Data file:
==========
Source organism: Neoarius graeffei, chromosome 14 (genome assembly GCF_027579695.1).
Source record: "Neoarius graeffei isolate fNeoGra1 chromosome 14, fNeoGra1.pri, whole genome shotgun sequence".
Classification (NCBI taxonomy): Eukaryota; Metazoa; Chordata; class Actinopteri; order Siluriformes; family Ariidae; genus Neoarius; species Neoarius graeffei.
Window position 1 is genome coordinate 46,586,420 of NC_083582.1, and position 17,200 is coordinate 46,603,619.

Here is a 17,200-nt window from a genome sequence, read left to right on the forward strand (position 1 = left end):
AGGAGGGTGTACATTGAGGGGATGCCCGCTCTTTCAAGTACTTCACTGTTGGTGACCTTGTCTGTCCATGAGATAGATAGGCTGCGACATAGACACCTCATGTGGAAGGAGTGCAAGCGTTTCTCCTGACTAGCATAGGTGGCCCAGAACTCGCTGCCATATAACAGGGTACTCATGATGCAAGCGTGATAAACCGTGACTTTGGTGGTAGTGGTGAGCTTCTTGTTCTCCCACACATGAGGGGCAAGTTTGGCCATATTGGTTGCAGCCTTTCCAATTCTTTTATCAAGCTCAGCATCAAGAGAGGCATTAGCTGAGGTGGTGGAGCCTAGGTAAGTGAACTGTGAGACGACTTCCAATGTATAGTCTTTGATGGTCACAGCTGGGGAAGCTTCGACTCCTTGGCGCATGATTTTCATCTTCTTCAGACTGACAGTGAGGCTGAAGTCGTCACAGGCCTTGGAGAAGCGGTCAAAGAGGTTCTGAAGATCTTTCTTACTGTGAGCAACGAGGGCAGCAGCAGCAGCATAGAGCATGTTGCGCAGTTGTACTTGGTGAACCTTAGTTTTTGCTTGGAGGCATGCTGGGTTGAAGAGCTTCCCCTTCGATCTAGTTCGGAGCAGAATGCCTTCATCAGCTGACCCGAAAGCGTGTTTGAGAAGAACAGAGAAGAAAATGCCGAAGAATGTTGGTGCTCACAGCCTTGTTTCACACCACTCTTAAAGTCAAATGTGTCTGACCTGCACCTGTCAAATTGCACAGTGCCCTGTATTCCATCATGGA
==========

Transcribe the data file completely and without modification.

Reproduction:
Source organism: Neoarius graeffei, chromosome 14 (genome assembly GCF_027579695.1).
Source record: "Neoarius graeffei isolate fNeoGra1 chromosome 14, fNeoGra1.pri, whole genome shotgun sequence".
Classification (NCBI taxonomy): Eukaryota; Metazoa; Chordata; class Actinopteri; order Siluriformes; family Ariidae; genus Neoarius; species Neoarius graeffei.
Window position 1 is genome coordinate 46,586,420 of NC_083582.1, and position 17,200 is coordinate 46,603,619.

Here is a 17,200-nt window from a genome sequence, read left to right on the forward strand (position 1 = left end):
AGGAGGGTGTACATTGAGGGGATGCCCGCTCTTTCAAGTACTTCACTGTTGGTGACCTTGTCTGTCCATGAGATAGATAGGCTGCGACATAGACACCTCATGTGGAAGGAGTGCAAGCGTTTCTCCTGACTAGCATAGGTGGCCCAGAACTCGCTGCCATATAACAGGGTACTCATGATGCAAGCGTGATAAACCGTGACTTTGGTGGTAGTGGTGAGCTTCTTGTTCTCCCACACATGAGGGGCAAGTTTGGCCATATTGGTTGCAGCCTTTCCAATTCTTTTATCAAGCTCAGCATCAAGAGAGGCATTAGCTGAGGTGGTGGAGCCTAGGTAAGTGAACTGTGAGACGACTTCCAATGTATAGTCTTTGATGGTCACAGCTGGGGAAGCTTCGACTCCTTGGCGCATGATTTTCATCTTCTTCAGACTGACAGTGAGGCTGAAGTCGTCACAGGCCTTGGAGAAGCGGTCAAAGAGGTTCTGAAGATCTTTCTTACTGTGAGCAACGAGGGCAGCAGCAGCAGCATAGAGCATGTTGCGCAGTTGTACTTGGTGAACCTTAGTTTTTGCTTGGAGGCATGCTGGGTTGAAGAGCTTCCCCTTCGATCTAGTTCGGAGCAGAATGCCTTCATCAGCTGACCCGAAAGCGTGTTTGAGAAGAACAGAGAAGAAAATGCCGAAGAATGTTGGTGCTCACAGCCTTGTTTCACACCACTCTTAAAGTCAAATGTGTCTGACCTGCACCTGTCAAATTGCACAGTGCCCTGTATTCCATCATGGA